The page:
pilate intro

Years ago, I played around with writing a series of essays – a small book, in fact, about the evolution of modern liberalism and conservatism from classical liberalism. My angle was this: the traditional model of the formation of political ideologies in the 19th and 20th century emphasizes the role of the conflict between labor and capital, with imperialism being derived from that central conflict. My idea was that this didn’t really capture the imperial effect. I thought that these essays could employ Pilate as a legend around which these issues gathered. In the enlightenment, Pilate had become a practical skeptic, a cousin of the enlightened ruler, dealing with religious enthusiasm by asking ‘what is the truth?” But in the 19th century, in Britain, there was a shift in the meaning of this legend. Just as the British empire became the new Rome, Pilate became a quietly heroic colonial officer, much like the officers in India, controlling the native inclination to superstition and riot. There was an exemplary controversy over the meaning of Pilate between John Stuart Mill and James Fitzjames Stephen: Stephen provided a certain template for the Right’s modern, uneasy compound of coercive moralism and libertarian economics against an earlier version of liberalism represented by Mill, for whom empire represented an incoherence in the system – a political entity that liberalism both relied on and could not justify.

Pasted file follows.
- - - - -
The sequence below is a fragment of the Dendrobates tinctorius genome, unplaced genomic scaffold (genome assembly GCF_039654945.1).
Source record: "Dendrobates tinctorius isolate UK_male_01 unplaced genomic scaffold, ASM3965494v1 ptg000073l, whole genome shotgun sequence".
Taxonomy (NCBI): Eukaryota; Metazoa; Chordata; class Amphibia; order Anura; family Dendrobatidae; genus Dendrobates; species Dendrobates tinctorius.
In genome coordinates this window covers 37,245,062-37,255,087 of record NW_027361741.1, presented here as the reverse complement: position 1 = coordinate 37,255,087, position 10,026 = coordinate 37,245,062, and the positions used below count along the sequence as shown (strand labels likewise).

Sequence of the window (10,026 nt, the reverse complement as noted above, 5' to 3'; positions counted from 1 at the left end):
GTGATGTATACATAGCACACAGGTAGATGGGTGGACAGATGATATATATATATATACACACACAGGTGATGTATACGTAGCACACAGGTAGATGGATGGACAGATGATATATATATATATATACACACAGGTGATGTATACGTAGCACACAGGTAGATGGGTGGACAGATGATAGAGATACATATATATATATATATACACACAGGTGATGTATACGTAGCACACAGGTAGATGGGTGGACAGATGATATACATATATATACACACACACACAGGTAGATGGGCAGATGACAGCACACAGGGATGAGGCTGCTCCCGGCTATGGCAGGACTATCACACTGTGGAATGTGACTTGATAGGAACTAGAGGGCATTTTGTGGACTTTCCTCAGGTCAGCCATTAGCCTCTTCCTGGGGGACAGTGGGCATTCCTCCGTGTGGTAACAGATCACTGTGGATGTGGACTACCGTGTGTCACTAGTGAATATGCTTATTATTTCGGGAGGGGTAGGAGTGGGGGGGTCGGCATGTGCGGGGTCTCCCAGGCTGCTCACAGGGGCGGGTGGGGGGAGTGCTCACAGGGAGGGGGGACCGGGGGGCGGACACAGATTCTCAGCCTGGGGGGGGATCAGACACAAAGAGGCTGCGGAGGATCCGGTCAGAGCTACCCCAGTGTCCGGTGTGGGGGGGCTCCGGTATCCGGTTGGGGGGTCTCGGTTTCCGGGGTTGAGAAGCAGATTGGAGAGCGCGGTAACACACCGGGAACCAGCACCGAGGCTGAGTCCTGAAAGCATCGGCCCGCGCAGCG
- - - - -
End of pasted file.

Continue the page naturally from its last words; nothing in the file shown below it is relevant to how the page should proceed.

In my opinion, the Enlightenment and the late nineteenth century uses of Pilate overlapped. So it rather delighted me that Tony Blair, famously, wrote an encomium of Pilate as a representative of the modern politician. Since the Iraq war has politicized the question, what is the truth, rather than the usual question, what are we to do, it struck me that following Pilate’s image was a way of tracing the ruse of reason in history.

Anyway, all of this is an intro to republishing those Pilate posts this weekend. I want to see what they look like, for one thing. Also, I don’t know if LI’s readers read them, or remember them – and hell, I don’t know if LI’s readers will care one way or the other, but I hope you'all do.